“One way to get her done!,” Bowman exclaimed on his Facebook page, next to a photo of the car/snowmobile combination.
Whether the return trip will go as smoothly remains to be seen. The snowmobile is still in Ticonderoga.
QUEENSBURY — Both sides of the Queensbury Senior Center condom flap have resigned.
Director Kathryn Cramer, who placed condoms discretely in the bathrooms with information about high rates of sexually transmitted infections among seniors, resigned without a public announcement. She was replaced by Melissa Pagnotta, who had been the director of travel and activities.
At the same time, the president of the board, Dr. David Schwenker, also resigned.
He was replaced by retired Rev. Monty Robinson, who had made public statements supporting the condom program.
In an interview with WRGB last month, Robinson said the condoms were a way to show that the senior center cared about its people and wanted to offer them options.
He could not be reached for comment Tuesday.
Pagnotta, Schwenker and Cramer did not respond to calls seeking comment, but Cramer said last month that she wanted to resign as soon as she found another job. She said she loved working with the seniors and would be heartbroken to leave, but did not want to work for a group that would oppose such an important health initiative.
The issue blew up last month when Schwenker encountered a Post-Star photographer at the senior center and ordered the photographer not to take photos of the condoms. The photographer had already taken photos of seniors doing other activities and Cramer posing by the Christmas tree that invited seniors to buy needed items for other seniors. But Schwenker said the condoms should not be mentioned in a profile of Cramer’s first year as director of the center.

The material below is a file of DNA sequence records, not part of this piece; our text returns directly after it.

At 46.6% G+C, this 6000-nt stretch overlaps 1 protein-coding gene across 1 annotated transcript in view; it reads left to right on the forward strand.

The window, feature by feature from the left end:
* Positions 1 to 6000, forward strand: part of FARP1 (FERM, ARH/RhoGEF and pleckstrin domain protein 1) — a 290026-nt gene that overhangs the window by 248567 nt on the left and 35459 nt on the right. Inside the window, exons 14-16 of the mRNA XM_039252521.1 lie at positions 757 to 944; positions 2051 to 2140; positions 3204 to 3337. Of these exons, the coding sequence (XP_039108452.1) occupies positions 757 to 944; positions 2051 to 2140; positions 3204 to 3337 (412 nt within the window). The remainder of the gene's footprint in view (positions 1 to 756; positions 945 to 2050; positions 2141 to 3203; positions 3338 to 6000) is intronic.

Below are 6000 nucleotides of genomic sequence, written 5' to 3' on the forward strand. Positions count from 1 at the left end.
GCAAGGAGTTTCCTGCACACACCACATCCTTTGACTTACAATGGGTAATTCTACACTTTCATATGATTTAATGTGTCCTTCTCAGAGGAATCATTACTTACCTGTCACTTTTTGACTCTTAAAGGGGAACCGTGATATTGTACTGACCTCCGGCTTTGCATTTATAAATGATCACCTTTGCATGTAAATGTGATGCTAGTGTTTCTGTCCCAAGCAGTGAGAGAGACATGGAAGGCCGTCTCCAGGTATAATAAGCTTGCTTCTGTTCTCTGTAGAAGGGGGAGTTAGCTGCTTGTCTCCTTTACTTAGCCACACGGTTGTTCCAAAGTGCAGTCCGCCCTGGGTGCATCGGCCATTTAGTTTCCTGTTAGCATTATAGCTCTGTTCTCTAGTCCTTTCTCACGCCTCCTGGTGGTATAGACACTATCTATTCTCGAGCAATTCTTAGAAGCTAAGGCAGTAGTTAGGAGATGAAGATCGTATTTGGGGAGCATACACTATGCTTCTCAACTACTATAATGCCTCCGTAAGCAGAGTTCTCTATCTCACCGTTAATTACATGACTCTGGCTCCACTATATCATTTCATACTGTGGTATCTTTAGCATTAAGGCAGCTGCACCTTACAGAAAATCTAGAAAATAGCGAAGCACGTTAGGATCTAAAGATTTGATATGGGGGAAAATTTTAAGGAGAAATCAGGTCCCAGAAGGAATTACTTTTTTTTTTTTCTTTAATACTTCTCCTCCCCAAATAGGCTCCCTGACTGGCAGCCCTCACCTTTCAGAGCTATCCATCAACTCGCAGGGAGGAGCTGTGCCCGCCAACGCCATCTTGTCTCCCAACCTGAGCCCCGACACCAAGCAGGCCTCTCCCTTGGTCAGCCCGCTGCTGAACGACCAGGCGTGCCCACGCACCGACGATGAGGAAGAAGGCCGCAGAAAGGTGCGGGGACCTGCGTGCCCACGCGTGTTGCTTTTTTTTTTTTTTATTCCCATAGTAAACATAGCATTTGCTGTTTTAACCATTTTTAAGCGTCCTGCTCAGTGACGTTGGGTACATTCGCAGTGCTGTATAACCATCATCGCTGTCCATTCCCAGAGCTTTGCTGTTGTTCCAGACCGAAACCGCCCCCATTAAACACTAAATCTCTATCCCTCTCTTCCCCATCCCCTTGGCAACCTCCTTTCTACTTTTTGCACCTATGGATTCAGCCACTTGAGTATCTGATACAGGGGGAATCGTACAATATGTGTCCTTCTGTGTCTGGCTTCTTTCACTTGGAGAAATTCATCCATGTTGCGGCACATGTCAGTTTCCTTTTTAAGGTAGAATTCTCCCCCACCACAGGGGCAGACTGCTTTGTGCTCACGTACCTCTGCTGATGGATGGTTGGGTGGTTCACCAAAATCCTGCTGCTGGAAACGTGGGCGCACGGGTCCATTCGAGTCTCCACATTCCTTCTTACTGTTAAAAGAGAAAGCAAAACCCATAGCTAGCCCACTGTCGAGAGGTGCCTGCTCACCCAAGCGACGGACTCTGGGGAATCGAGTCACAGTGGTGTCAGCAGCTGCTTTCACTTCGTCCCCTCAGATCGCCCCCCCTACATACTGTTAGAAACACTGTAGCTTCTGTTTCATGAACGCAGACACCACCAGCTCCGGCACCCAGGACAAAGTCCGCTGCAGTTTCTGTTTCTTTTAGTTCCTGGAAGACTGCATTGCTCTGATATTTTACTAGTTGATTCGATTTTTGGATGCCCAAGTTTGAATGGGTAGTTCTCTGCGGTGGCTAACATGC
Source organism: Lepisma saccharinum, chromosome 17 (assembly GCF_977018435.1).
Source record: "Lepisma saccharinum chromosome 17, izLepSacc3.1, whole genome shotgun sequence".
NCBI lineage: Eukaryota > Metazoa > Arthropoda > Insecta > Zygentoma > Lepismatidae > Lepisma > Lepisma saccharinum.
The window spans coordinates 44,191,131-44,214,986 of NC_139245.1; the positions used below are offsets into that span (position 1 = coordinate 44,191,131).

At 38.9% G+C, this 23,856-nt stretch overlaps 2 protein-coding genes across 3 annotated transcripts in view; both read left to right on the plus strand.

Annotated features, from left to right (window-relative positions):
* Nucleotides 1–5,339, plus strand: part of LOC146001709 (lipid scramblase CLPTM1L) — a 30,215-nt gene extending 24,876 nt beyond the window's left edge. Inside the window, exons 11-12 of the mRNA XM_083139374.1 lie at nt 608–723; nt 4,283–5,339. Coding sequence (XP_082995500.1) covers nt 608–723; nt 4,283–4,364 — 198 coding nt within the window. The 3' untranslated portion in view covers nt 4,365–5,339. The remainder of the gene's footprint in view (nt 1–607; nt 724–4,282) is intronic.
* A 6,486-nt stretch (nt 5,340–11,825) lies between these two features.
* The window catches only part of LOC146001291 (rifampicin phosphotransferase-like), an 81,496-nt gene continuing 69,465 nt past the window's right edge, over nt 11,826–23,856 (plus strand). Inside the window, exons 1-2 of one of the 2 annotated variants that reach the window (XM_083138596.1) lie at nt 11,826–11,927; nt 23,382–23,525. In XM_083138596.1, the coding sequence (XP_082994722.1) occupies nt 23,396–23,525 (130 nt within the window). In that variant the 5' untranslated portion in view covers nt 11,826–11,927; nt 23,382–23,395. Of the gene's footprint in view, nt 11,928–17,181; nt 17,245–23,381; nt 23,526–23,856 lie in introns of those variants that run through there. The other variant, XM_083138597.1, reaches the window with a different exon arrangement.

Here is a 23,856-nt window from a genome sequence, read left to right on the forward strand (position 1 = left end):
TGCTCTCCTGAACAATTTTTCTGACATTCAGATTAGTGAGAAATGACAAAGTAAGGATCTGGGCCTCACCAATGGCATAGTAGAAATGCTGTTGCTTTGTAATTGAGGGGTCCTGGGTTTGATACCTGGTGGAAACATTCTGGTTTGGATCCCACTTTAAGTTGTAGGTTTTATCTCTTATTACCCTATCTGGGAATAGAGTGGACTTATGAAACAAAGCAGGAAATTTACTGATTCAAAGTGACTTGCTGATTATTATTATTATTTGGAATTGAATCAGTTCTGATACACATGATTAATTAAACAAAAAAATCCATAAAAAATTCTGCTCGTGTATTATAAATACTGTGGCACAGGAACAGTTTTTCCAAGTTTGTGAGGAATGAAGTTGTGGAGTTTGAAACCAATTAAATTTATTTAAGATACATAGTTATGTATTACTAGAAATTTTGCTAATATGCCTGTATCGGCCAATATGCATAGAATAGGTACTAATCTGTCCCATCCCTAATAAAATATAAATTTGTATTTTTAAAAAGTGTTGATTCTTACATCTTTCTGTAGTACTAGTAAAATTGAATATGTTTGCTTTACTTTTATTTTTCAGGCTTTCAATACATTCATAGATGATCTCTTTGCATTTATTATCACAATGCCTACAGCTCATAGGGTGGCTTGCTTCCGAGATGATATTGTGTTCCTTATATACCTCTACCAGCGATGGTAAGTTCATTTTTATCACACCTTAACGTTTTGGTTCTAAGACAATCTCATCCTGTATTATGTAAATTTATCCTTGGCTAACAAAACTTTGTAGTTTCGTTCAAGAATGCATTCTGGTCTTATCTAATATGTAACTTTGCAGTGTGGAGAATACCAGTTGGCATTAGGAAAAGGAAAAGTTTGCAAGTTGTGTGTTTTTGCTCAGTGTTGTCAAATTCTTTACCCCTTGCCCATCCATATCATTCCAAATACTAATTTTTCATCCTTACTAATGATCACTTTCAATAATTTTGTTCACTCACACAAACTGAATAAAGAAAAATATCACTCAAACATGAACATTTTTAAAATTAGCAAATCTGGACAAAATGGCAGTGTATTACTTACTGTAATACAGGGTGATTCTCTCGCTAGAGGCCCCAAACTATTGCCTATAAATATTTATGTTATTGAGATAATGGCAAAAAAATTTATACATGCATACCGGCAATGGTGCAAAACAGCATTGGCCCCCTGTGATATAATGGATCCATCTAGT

Telling the public about the condoms, which had been in the bathrooms for a year, would create “difficult discussions,” he said.
Cramer objected, noting the high rates of HIV and AIDS infections among seniors. But Schwenker said that just two people in Warren County had been diagnosed with HIV or AIDS in the last year, which he said indicated it isn’t a real problem.
In this region, which includes Albany County, seniors received 33 percent of the new HIV/AIDS diagnoses. In raw numbers, 20 seniors were diagnosed in this region in 2015, according to the latest report from the Department of Health.
The state did not release the ages of each newly diagnosed patient by county, since there are so few — just two new patients in Warren County and one new patient in Washington County.